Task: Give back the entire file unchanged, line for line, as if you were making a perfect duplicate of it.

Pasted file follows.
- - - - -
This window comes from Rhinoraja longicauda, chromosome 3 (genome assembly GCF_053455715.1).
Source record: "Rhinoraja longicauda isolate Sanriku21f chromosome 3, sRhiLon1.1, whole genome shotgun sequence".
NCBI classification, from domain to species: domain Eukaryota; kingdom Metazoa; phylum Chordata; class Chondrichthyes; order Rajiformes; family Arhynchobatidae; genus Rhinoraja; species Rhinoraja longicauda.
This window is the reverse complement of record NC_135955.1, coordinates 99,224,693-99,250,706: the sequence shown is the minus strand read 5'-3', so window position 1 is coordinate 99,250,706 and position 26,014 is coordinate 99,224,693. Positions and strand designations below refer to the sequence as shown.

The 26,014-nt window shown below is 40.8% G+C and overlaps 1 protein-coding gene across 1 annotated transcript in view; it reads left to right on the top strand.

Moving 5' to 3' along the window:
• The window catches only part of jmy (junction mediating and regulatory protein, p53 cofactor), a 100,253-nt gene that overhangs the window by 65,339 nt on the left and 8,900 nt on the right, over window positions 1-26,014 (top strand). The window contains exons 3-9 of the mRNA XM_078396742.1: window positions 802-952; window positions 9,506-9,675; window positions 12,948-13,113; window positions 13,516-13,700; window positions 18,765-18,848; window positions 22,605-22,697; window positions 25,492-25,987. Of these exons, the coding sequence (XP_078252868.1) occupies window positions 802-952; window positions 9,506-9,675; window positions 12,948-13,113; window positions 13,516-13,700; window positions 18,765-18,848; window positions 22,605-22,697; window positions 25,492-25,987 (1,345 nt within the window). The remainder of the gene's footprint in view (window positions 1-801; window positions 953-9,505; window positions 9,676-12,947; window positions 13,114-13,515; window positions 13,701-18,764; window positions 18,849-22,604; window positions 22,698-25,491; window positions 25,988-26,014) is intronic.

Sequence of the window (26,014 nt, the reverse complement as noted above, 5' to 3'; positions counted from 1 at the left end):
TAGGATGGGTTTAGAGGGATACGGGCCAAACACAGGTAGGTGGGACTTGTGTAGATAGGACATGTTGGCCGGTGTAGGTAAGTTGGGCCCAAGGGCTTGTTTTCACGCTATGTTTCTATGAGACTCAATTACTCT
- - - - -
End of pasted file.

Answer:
This window comes from Rhinoraja longicauda, chromosome 3 (genome assembly GCF_053455715.1).
Source record: "Rhinoraja longicauda isolate Sanriku21f chromosome 3, sRhiLon1.1, whole genome shotgun sequence".
NCBI classification, from domain to species: domain Eukaryota; kingdom Metazoa; phylum Chordata; class Chondrichthyes; order Rajiformes; family Arhynchobatidae; genus Rhinoraja; species Rhinoraja longicauda.
This window is the reverse complement of record NC_135955.1, coordinates 99,224,693-99,250,706: the sequence shown is the minus strand read 5'-3', so window position 1 is coordinate 99,250,706 and position 26,014 is coordinate 99,224,693. Positions and strand designations below refer to the sequence as shown.

The 26,014-nt window shown below is 40.8% G+C and overlaps 1 protein-coding gene across 1 annotated transcript in view; it reads left to right on the top strand.

Moving 5' to 3' along the window:
• The window catches only part of jmy (junction mediating and regulatory protein, p53 cofactor), a 100,253-nt gene that overhangs the window by 65,339 nt on the left and 8,900 nt on the right, over window positions 1-26,014 (top strand). The window contains exons 3-9 of the mRNA XM_078396742.1: window positions 802-952; window positions 9,506-9,675; window positions 12,948-13,113; window positions 13,516-13,700; window positions 18,765-18,848; window positions 22,605-22,697; window positions 25,492-25,987. Of these exons, the coding sequence (XP_078252868.1) occupies window positions 802-952; window positions 9,506-9,675; window positions 12,948-13,113; window positions 13,516-13,700; window positions 18,765-18,848; window positions 22,605-22,697; window positions 25,492-25,987 (1,345 nt within the window). The remainder of the gene's footprint in view (window positions 1-801; window positions 953-9,505; window positions 9,676-12,947; window positions 13,114-13,515; window positions 13,701-18,764; window positions 18,849-22,604; window positions 22,698-25,491; window positions 25,988-26,014) is intronic.

Sequence of the window (26,014 nt, the reverse complement as noted above, 5' to 3'; positions counted from 1 at the left end):
TAGGATGGGTTTAGAGGGATACGGGCCAAACACAGGTAGGTGGGACTTGTGTAGATAGGACATGTTGGCCGGTGTAGGTAAGTTGGGCCCAAGGGCTTGTTTTCACGCTATGTTTCTATGAGACTCAATTACTCT